What Happens After a DWI Arrest?
You are arrested for DWI. Your Driver's License is taken. A magistrate sets your bail. You or your family will need to pay a bail bondsman to post your bond. Charges will be filed against you by the Tarrant County District Attorney. You will receive notice of a court date. It's a lot to take in. That is where an experienced DWI lawyer comes in.
Your major concerns are probably your Driver's License, going back to jail and your job. Unfortunately, there are a lot of other possible consequences that you are probably not aware of, including classes, surcharges, ignition interlock devices, and more. It's time to hire a Fort Worth DWI lawyer like Christopher M. Lankford to start working for you.
What Do I Do After a DWI Arrest?
Driving While Intoxicated is a unique crime. People from all walks of life are often charged with DWI. An offense can range from a Class B Misdemeanor (punishable by up to 180 days in jail) to a 3rd Degree Felony (punishable by 2-10 years in jail). If a person was killed in an accident, then a person may be charged with Intoxication Manslaughter, a 2nd Degree Felony (punishable by 2-20 years in jail). If you have been charged with an offense, a Fort Worth DWI lawyer can advise you of the specific punishment range.
There are many collateral consequences for DWI not seen in other crimes. Other than the potential for jail and fines, consequences may include license suspensions, ignition interlock requirements, in-home alcohol monitoring, completing DWI Education classes, Victim Impact Panels (VIP), Substance Abuse Evaluations, and/or community service. If you have been arrested for DWI, we recommend that you consult with a DWI lawyer as soon as possible. The Lankford Law Firm has experience with DWI and other related crimes in Fort Worth, Tarrant County, Texas.
Will My Driver's License Be Suspended After a DWI Arrest?
If your driver's license was confiscated after your DWI arrest, you should have been issued a Temporary Driving Permit. This paper serves as a temporary license. It is valid for 40 days after your arrest. If you do not take any action, your suspension will begin on the 41st day after your DWI arrest. This administrative suspension is typically 90 days for submitting a BAC over .08, or 180 days for refusing to submit a breath or blood sample. If you have had prior DWI arrests, the period may be extended to 1-2 years.
If you have not yet hired an attorney, it is important to request an ALR hearing within 15 days of your arrest. This important step allows for your Temporary Driving Permit to be extended past 40 days and will give your DWI lawyer an opportunity to fight the suspension. Your DWI attorney can request an ALR hearing on your behalf if retained within 15 days of your DWI arrest. We recommend retaining an attorney as soon as possible.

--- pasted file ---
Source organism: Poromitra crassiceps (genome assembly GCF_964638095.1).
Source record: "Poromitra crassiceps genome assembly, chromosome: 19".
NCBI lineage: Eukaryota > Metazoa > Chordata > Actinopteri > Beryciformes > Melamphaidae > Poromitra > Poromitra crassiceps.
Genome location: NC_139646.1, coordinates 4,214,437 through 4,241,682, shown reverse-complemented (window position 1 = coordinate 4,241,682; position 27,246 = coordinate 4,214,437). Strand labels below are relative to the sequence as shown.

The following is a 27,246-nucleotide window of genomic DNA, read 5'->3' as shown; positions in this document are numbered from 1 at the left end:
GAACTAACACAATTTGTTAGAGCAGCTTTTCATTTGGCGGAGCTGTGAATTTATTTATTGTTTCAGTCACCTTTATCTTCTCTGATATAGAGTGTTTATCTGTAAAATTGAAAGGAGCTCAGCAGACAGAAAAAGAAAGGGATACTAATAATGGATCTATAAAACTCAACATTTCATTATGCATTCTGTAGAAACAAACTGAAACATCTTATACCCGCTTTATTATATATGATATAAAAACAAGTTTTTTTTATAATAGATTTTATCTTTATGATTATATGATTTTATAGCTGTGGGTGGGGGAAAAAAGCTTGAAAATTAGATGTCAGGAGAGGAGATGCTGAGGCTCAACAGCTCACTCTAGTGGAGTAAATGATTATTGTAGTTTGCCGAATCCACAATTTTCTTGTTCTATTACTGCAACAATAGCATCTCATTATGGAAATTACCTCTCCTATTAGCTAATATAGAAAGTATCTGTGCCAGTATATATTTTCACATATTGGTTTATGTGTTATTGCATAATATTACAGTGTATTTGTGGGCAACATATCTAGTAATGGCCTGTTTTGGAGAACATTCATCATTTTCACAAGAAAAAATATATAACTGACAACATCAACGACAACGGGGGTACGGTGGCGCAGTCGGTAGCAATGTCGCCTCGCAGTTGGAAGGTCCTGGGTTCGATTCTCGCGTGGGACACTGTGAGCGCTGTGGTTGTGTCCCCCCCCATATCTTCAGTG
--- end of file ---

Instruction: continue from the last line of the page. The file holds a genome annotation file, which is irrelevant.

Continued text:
During a suspension, you may still be able to drive by obtaining an Occupational Drivers License, also known as an Essential Need License. This license will allow you to legally drive to, from, and for work. It will also allow you to perform essential household duties like grocery shopping, appointments, and most other regular activities. For more information on DWI related suspensions, Christopher M. Lankford has published a helpful Legal Guide: Understanding DWI Related Suspensions in Texas
If you are facing a license suspension, we recommend that you contact a DWI defense attorney as soon as possible. The Lankford Law Firm has experience with DWI cases, suspensions, ALR hearings, and obtaining Occupational Driver's Licenses.
What Will Happen When I go to Court for a DWI?
The first time you go to court will typically be for an Initial Appearance. The purpose of this court date is to make sure you have any attorney and to ensure you are in compliance with any conditions of bond. The most typical condition of band is some form of alcohol monitoring, typically and ignition interlock device. Once these administrative matters are handled, your case will proceed.
Dress appropriately when you go to court. Shorts, sandals, and provocative or vulgar clothing are never allowed. Business casual is recommended, but some courts are okay with jeans and a t-shirt. Keep in mind, the judge or probation may be judging you based upon your clothing. You will never be over dressed for court.
It is typical for your attorney to pass your case several times before there is a resolution. Throughout the process, your attorney may be investigating your case, preparing a defense, negotiating, or having you take steps to put yourself in a better position. When your case is passed you will not have to go in front of the judge for a plea. Your attorney and bondsman will ensure you receive notice of when to be in court.
What Will Happen if I am Convicted of DWI?
A conviction of DWI will become a permanent part of your criminal record. Convictions cannot be expunged. Deferred probation is not available for DWI. A good DWI lawyer may be able to reduce your charge or avoid a conviction. Any conviction will also come with a punishment. The most common punishments are jail time, fines or probation. Your DWI lawyer will be able to explain the consequences and benefits of the different options.
The best person to explain your options is your DWI lawyer. We give individual consultations. We understand your concerns and tailor a defense to meet your concerns. Contact our office to learn more.
Helpful Links and Resources for DWI Cases in Tarrant County